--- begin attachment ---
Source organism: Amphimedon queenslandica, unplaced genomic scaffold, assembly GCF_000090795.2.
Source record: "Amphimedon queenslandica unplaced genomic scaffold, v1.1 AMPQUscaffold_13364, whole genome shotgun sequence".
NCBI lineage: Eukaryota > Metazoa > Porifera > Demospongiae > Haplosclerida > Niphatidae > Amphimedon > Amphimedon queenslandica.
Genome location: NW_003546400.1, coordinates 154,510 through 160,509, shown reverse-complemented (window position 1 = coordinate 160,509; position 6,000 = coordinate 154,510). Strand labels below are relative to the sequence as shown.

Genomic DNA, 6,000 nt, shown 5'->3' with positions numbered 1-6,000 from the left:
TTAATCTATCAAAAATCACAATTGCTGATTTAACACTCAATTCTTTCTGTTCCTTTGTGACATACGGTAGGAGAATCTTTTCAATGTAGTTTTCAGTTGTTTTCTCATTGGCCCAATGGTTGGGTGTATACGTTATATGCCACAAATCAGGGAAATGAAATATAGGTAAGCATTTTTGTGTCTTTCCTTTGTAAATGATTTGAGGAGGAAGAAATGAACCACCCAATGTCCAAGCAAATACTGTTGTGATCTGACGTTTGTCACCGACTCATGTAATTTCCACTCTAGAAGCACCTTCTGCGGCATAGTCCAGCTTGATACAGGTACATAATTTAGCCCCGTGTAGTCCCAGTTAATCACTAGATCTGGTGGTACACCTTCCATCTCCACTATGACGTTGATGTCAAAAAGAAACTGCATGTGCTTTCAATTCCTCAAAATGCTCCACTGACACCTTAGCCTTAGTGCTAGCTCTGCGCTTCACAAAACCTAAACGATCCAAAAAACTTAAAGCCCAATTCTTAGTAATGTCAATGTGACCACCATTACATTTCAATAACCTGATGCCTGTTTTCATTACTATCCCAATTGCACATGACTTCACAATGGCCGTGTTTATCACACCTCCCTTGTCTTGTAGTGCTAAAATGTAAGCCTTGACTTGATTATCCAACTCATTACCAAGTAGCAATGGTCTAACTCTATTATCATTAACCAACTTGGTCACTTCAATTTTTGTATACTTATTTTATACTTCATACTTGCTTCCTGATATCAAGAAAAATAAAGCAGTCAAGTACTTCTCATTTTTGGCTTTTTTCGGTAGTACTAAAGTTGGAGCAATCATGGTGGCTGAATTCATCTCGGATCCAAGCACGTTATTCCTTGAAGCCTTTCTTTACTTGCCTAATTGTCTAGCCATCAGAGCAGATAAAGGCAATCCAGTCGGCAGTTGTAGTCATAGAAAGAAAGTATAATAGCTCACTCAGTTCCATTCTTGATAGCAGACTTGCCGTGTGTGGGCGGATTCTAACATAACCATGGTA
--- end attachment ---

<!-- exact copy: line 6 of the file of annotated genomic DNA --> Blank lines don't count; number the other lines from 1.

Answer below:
TTAATCTATCAAAAATCACAATTGCTGATTTAACACTCAATTCTTTCTGTTCCTTTGTGACATACGGTAGGAGAATCTTTTCAATGTAGTTTTCAGTTGTTTTCTCATTGGCCCAATGGTTGGGTGTATACGTTATATGCCACAAATCAGGGAAATGAAATATAGGTAAGCATTTTTGTGTCTTTCCTTTGTAAATGATTTGAGGAGGAAGAAATGAACCACCCAATGTCCAAGCAAATACTGTTGTGATCTGACGTTTGTCACCGACTCATGTAATTTCCACTCTAGAAGCACCTTCTGCGGCATAGTCCAGCTTGATACAGGTACATAATTTAGCCCCGTGTAGTCCCAGTTAATCACTAGATCTGGTGGTACACCTTCCATCTCCACTATGACGTTGATGTCAAAAAGAAACTGCATGTGCTTTCAATTCCTCAAAATGCTCCACTGACACCTTAGCCTTAGTGCTAGCTCTGCGCTTCACAAAACCTAAACGATCCAAAAAACTTAAAGCCCAATTCTTAGTAATGTCAATGTGACCACCATTACATTTCAATAACCTGATGCCTGTTTTCATTACTATCCCAATTGCACATGACTTCACAATGGCCGTGTTTATCACACCTCCCTTGTCTTGTAGTGCTAAAATGTAAGCCTTGACTTGATTATCCAACTCATTACCAAGTAGCAATGGTCTAACTCTATTATCATTAACCAACTTGGTCACTTCAATTTTTGTATACTTATTTTATACTTCATACTTGCTTCCTGATATCAAGAAAAATAAAGCAGTCAAGTACTTCTCATTTTTGGCTTTTTTCGGTAGTACTAAAGTTGGAGCAATCATGGTGGCTGAATTCATCTCGGATCCAAGCACGTTATTCCTTGAAGCCTTTCTTTACTTGCCTAATTGTCTAGCCATCAGAGCAGATAAAGGCAATCCAGTCGGCAGTTGTAGTCATAGAAAGAAAGTATAATAGCTCACTCAGTTCCATTCTTGATAGCAGACTTGCCGTGTGTGGGCGGATTCTAACATAACCATGGTA